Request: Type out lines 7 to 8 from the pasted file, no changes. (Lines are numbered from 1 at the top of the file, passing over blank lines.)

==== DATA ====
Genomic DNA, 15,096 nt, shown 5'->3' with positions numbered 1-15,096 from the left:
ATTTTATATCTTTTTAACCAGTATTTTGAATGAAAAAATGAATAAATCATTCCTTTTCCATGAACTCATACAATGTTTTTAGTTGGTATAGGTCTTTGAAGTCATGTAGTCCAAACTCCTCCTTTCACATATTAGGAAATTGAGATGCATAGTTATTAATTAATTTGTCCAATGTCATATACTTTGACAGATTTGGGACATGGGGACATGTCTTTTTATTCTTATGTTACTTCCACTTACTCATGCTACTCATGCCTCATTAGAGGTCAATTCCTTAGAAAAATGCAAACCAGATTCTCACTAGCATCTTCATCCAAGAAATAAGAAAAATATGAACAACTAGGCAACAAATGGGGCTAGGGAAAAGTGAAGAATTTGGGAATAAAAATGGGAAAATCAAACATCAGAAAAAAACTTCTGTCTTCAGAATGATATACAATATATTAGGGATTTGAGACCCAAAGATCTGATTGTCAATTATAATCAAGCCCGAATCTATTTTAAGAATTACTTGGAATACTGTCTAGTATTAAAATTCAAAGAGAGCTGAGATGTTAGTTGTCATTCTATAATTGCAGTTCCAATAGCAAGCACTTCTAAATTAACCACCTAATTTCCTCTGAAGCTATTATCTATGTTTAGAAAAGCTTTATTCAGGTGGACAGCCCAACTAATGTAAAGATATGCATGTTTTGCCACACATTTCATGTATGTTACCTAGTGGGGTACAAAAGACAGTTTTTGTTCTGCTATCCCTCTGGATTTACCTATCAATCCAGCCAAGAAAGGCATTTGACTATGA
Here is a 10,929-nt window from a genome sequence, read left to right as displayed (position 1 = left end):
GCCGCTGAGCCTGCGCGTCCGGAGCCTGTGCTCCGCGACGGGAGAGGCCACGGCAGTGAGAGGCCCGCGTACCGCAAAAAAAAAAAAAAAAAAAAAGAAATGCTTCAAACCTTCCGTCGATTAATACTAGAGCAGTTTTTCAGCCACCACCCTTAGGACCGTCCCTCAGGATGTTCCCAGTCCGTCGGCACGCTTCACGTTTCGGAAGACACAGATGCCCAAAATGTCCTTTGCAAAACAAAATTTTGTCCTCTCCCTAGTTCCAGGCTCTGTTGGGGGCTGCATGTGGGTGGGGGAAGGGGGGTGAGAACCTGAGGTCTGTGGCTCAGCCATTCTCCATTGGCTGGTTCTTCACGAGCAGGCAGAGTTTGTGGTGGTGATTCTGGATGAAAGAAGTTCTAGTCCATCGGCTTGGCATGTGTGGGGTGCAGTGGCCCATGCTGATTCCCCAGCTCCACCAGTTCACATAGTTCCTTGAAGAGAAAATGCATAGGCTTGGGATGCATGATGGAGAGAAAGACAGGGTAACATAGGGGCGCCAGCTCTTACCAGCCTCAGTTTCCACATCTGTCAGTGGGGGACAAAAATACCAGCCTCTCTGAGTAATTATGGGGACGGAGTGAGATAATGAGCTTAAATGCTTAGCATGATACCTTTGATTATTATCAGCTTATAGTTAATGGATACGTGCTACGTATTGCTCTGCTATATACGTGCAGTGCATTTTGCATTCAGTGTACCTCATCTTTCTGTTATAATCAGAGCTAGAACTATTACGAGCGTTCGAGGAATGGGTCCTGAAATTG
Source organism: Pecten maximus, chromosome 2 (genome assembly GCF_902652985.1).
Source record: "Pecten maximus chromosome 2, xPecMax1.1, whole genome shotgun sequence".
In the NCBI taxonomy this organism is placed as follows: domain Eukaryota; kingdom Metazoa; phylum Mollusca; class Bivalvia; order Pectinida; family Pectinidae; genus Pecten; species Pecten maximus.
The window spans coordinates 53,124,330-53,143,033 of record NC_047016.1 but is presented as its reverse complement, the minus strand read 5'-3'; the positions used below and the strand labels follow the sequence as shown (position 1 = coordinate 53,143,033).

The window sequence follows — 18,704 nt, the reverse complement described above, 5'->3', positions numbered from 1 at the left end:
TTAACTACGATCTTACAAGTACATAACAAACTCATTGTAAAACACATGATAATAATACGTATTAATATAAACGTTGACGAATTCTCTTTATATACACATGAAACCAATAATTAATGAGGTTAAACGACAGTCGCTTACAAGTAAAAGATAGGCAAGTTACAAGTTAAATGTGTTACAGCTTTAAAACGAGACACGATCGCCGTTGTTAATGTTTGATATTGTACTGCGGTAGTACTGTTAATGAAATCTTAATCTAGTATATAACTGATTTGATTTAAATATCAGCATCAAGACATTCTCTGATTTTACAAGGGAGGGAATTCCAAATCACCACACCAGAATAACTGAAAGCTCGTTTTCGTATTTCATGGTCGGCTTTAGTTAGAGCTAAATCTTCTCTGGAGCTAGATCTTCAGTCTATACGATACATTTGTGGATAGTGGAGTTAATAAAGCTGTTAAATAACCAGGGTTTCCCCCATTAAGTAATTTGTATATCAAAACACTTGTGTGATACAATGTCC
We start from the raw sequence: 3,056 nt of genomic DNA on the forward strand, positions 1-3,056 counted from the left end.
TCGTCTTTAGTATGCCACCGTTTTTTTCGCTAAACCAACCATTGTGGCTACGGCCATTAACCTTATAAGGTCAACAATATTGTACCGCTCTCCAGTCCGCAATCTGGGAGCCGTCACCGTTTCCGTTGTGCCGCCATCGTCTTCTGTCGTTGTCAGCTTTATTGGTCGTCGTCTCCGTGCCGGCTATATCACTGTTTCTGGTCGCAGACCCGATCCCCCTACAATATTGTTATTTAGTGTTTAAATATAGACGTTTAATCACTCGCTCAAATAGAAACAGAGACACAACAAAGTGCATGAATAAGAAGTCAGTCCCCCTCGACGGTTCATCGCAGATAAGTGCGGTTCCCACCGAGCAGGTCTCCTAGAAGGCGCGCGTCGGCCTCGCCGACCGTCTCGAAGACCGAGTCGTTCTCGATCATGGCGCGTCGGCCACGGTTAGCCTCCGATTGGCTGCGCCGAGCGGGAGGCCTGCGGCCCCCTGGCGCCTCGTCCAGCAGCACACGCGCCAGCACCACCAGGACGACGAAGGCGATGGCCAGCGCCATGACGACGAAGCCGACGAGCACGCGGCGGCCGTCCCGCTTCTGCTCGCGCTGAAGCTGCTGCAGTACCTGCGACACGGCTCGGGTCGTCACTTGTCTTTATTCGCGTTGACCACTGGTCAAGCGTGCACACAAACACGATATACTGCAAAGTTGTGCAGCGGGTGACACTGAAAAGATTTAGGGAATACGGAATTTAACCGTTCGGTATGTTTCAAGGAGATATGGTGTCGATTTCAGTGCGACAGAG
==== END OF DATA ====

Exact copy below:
In the NCBI taxonomy this organism is placed as follows: domain Eukaryota; kingdom Metazoa; phylum Mollusca; class Bivalvia; order Pectinida; family Pectinidae; genus Pecten; species Pecten maximus.
The window spans coordinates 53,124,330-53,143,033 of record NC_047016.1 but is presented as its reverse complement, the minus strand read 5'-3'; the positions used below and the strand labels follow the sequence as shown (position 1 = coordinate 53,143,033).